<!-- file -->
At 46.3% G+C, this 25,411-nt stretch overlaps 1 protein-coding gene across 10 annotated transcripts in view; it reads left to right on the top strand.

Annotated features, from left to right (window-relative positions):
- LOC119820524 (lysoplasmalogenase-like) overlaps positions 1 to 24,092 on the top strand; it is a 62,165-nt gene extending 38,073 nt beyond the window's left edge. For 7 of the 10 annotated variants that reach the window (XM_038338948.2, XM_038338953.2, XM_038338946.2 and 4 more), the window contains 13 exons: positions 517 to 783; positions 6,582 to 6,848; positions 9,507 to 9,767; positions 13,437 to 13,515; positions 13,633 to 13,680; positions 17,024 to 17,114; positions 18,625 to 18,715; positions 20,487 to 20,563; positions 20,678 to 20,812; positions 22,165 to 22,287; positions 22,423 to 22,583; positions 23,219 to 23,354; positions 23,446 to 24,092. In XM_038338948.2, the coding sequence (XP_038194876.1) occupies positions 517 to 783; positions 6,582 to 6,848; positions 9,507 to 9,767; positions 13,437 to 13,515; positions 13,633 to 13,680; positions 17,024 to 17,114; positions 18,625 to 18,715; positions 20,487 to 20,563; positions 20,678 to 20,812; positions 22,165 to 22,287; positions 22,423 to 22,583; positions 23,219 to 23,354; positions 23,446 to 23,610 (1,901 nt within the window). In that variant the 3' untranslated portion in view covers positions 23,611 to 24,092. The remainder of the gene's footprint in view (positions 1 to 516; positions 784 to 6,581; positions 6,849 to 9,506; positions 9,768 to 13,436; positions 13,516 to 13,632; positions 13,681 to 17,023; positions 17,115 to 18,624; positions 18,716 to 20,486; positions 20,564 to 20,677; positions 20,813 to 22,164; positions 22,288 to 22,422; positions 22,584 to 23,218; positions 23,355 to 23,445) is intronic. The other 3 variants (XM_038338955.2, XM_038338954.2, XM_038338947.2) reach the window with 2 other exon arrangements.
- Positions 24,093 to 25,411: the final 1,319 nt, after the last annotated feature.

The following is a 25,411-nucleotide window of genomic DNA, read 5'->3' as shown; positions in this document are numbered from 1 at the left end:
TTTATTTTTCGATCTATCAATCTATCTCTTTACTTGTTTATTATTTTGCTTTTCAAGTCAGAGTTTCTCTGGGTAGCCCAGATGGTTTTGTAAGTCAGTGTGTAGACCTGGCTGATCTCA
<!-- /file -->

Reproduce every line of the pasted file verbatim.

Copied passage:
At 46.3% G+C, this 25,411-nt stretch overlaps 1 protein-coding gene across 10 annotated transcripts in view; it reads left to right on the top strand.

Annotated features, from left to right (window-relative positions):
- LOC119820524 (lysoplasmalogenase-like) overlaps positions 1 to 24,092 on the top strand; it is a 62,165-nt gene extending 38,073 nt beyond the window's left edge. For 7 of the 10 annotated variants that reach the window (XM_038338948.2, XM_038338953.2, XM_038338946.2 and 4 more), the window contains 13 exons: positions 517 to 783; positions 6,582 to 6,848; positions 9,507 to 9,767; positions 13,437 to 13,515; positions 13,633 to 13,680; positions 17,024 to 17,114; positions 18,625 to 18,715; positions 20,487 to 20,563; positions 20,678 to 20,812; positions 22,165 to 22,287; positions 22,423 to 22,583; positions 23,219 to 23,354; positions 23,446 to 24,092. In XM_038338948.2, the coding sequence (XP_038194876.1) occupies positions 517 to 783; positions 6,582 to 6,848; positions 9,507 to 9,767; positions 13,437 to 13,515; positions 13,633 to 13,680; positions 17,024 to 17,114; positions 18,625 to 18,715; positions 20,487 to 20,563; positions 20,678 to 20,812; positions 22,165 to 22,287; positions 22,423 to 22,583; positions 23,219 to 23,354; positions 23,446 to 23,610 (1,901 nt within the window). In that variant the 3' untranslated portion in view covers positions 23,611 to 24,092. The remainder of the gene's footprint in view (positions 1 to 516; positions 784 to 6,581; positions 6,849 to 9,506; positions 9,768 to 13,436; positions 13,516 to 13,632; positions 13,681 to 17,023; positions 17,115 to 18,624; positions 18,716 to 20,486; positions 20,564 to 20,677; positions 20,813 to 22,164; positions 22,288 to 22,422; positions 22,584 to 23,218; positions 23,355 to 23,445) is intronic. The other 3 variants (XM_038338955.2, XM_038338954.2, XM_038338947.2) reach the window with 2 other exon arrangements.
- Positions 24,093 to 25,411: the final 1,319 nt, after the last annotated feature.

The following is a 25,411-nucleotide window of genomic DNA, read 5'->3' as shown; positions in this document are numbered from 1 at the left end:
TTTATTTTTCGATCTATCAATCTATCTCTTTACTTGTTTATTATTTTGCTTTTCAAGTCAGAGTTTCTCTGGGTAGCCCAGATGGTTTTGTAAGTCAGTGTGTAGACCTGGCTGATCTCA